Staff Writer firstname.lastname@example.org
photo by DOMINIC JOHNSON | Staff Writer
SOPHOMORE JEAN ERASMUS returns a serve. Erasmus and teammate James McKie became the first Bulldogs to advance to the quarterfinals of the ITA Central Regional since 2005. Sebastian Gallego, ranked No. 48. “When I saw James win, I started believing,” Erasmus said. “I told myself to run down every ball, to make the inches count, or else I’d die trying.” Erasmus stormed out of the gates against Gallego, taking the first set, 6-2, but dropping the second by the same score. In the third and final set, Erasmus showed no fear on the court, unleashing powerful groundstrokes on every shot as he painted the lines to a 6-1 victory. “He played his best match ever,” said junior Jonathan Hadash, previously a player for Minnesota before transferring to Drake. “He just bombed every ball and it went in. It was just priceless.”
ITA Central Regional Round of 32:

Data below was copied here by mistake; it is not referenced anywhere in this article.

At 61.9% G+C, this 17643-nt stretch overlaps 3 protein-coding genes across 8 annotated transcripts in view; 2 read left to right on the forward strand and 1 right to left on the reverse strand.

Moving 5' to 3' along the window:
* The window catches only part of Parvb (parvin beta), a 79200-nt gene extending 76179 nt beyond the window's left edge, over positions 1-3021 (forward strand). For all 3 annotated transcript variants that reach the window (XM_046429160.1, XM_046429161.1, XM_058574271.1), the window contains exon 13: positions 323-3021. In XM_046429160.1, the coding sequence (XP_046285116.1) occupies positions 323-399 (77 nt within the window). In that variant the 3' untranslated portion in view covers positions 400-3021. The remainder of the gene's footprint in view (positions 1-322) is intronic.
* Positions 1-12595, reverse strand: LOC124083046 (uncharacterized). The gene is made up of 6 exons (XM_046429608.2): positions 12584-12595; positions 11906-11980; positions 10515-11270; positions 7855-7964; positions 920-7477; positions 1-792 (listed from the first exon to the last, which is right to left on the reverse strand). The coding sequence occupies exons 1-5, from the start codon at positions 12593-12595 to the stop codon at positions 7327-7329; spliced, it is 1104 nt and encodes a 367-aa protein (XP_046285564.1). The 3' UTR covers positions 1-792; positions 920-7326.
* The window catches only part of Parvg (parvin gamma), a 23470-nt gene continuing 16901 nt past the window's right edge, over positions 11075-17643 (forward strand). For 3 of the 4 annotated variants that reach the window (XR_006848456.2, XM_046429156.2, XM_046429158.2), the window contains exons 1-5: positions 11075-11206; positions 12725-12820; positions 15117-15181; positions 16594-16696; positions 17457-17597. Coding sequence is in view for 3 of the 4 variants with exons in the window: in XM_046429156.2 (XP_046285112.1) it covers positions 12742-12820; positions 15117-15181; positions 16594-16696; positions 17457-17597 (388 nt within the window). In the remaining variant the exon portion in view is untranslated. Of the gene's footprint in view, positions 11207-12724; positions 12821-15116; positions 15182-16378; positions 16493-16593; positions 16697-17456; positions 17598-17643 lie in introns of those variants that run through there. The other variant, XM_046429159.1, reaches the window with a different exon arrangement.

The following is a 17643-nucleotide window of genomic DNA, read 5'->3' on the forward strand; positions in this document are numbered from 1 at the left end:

Round of 16:
No. 34 Marcelo Arevalo (Tulsa) defeats Mauricio Ballivian (Drake) 7-6, 6-0
Jean Erasmus (Drake) defeats Gregoire Lehmann (Arkansas) 6-4, 6-2
Jean Erasmus (Drake) defeats No. 48 Sebastian Gallego (Minnesota) 6-2, 2-6, 6-1
James McKie (Drake) defeats Matheus Pereira (Wichita State) 7-5, 7-6
James McKie (Drake) defeats No. 41 Chris Nott (Arkansas) 4-6, 6-3, 6-3 No. 39 Ashley Watling (Tulsa) defeats Robin Goodman (Drake) 7-5, 6-3
compiled by Dominnic Johnson Staff Writer email@example.com
Creighton snaps Drake’s home unbeaten streak Bulldogs fail to bounce back with 1-0 loss at SIU Edwardsville by Skylar Bergl
Staff Writer firstname.lastname@example.org